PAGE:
Keep your creative mavericks alive

Menno van Dijk 1
September 2nd, 2016
Article by: Menno van Dijk, Laurie Kemp
Keep your creative mavericks alive

This article is part of THNK EVERGREENS. In the Evergreen series, we leverage seminal works on innovation management and works by influential thinkers, by extracting key implications and offering new insights to innovation practitioners. This article builds on Exploration and Exploitation in Organizational Learning by James G. March.

 

Most organizations face significant resistance against hiring external creative mavericks. The common fear is that attracting this external creative talent is the same as admitting defeat or, worse, dismissing internal expertise. However, a genuine interest and an openness to what the external world can bring in terms of new ideas is invaluable. While executive hiring/recruiting typically centers on adding a “safe pair of hands”, the opposite is needed for breakthrough innovation. When external talent is hired, the procedure is often for them to learn about the organization and its businesses before making any suggestions for change. We argue the contrary.

 

March observes that most firms experience two types of learning: that which is done through know-how and the insights it brings, and that which comes from learning through socialization within its members (i.e., adapting to the organizational norms, values, and knowledge – “the organizational code”).

 

Wanting to find the optimal balance between exploiting existing knowledge and identifying relevant new information, March examines how this mutual learning occurs. His research shows that optimal learning happens when organizations learn fast, and new employees learn slowly. In today’s turbulent business environment, organizations are doomed unless turnover is introduced, whereas new ideas keep the organization on a path of constant exploration.

Keep Your Mavericks Alive 4
New ideas keep the organization on a path of constant exploration. Click To Tweet

Hiring slow learners

According to March, individuals that rapidly adapt to the organizational code are offset by “second-order losses”, because organizations only learn from those who deviate from it. While it may be nice for firms to employ people that quickly get into the company groove, the result can often be of foregoing all of the fresh insights that only someone who is not yet adjusted can bring.

This means that organizations need “slow learners” to avoid creative dead-lock. Slow learners are your organizational mavericks, creative minds, and risk-takers – people that bring a fresh set of eyes and ideas. They think and act differently from what you might be used to, are not afraid to ask critical questions, disagree with existing practices, and challenge the status quo. As March says, optimal learning occurs when people are encouraged to think independently and the organization listens – only slow, individual learning allows for this.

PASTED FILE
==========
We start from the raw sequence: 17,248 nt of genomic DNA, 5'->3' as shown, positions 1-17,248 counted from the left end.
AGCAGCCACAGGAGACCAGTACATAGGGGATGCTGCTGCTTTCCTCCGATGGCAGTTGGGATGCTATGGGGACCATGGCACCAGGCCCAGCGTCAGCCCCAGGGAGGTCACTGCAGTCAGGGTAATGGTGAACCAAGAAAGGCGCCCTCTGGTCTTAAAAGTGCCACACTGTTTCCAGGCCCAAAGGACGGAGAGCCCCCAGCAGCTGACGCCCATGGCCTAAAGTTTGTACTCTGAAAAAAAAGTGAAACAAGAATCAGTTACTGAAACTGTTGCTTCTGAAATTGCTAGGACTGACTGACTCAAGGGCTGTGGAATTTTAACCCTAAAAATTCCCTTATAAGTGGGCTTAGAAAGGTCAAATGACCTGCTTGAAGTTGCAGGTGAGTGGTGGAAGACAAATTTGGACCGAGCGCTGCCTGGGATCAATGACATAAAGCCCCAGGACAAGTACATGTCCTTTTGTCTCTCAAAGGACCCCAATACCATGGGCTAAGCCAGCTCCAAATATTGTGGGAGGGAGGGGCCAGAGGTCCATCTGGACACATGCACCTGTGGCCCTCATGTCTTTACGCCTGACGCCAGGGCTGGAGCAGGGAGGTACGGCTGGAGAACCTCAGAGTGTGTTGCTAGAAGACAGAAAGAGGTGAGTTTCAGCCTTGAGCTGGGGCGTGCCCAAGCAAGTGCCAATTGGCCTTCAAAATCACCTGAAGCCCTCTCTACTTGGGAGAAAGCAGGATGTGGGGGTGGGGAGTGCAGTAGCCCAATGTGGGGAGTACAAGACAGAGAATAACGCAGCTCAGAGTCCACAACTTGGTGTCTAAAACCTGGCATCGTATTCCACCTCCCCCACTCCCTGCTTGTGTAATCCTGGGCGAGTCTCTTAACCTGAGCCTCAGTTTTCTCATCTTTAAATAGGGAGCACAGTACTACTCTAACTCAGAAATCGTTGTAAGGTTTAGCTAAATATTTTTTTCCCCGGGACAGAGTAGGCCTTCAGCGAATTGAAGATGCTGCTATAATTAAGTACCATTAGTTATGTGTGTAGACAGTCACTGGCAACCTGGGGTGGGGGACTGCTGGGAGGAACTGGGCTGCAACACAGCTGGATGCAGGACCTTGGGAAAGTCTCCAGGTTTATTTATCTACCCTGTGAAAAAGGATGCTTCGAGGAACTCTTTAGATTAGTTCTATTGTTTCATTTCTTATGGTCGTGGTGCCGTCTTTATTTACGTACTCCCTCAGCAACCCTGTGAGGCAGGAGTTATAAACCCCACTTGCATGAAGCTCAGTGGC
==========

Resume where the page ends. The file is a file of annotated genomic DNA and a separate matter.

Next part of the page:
creative mavericks
Optimal learning occurs when people are encouraged to think independently and when the organization listens. Click To Tweet

Going down together

When it comes to innovation, the saying “united we stand, divided we fall” simply does not apply.  On the other hand, an entire company of devil’s advocates also won’t work. Establish which few will stay on the cutting edge and keep your business afloat.

The hesitation to hire people whose brains are wired differently makes sense: we are cognitively trained to like people that are like us. We fear that which we do not understand. This makes surrounding ourselves with people that think and act like us safe and easy. However, companies with a diverse make-up (e.g., more gender and age diversity) fare better. Diversity directly impacts innovation. Though probably challenging and frustrating at times, the rewards greatly outweigh the alternative.

One reason startups tend to fail is because founders hold onto their vision – and each other – too firmly. Deeply convinced about their strategy and vision and taught to not give up when the going gets tough, they become stuck in their way of thinking and doing things. Before they know it, they are running a sinking ship. By keeping a constant flux of new input, new ideas and new people, they can organize your business for constant renewal.

Discover the best methods towards breakthrough innovation in the THNK Executive Leadership Program. Visit the program page to find out if you qualify or contact us at admissions@thnk.org.




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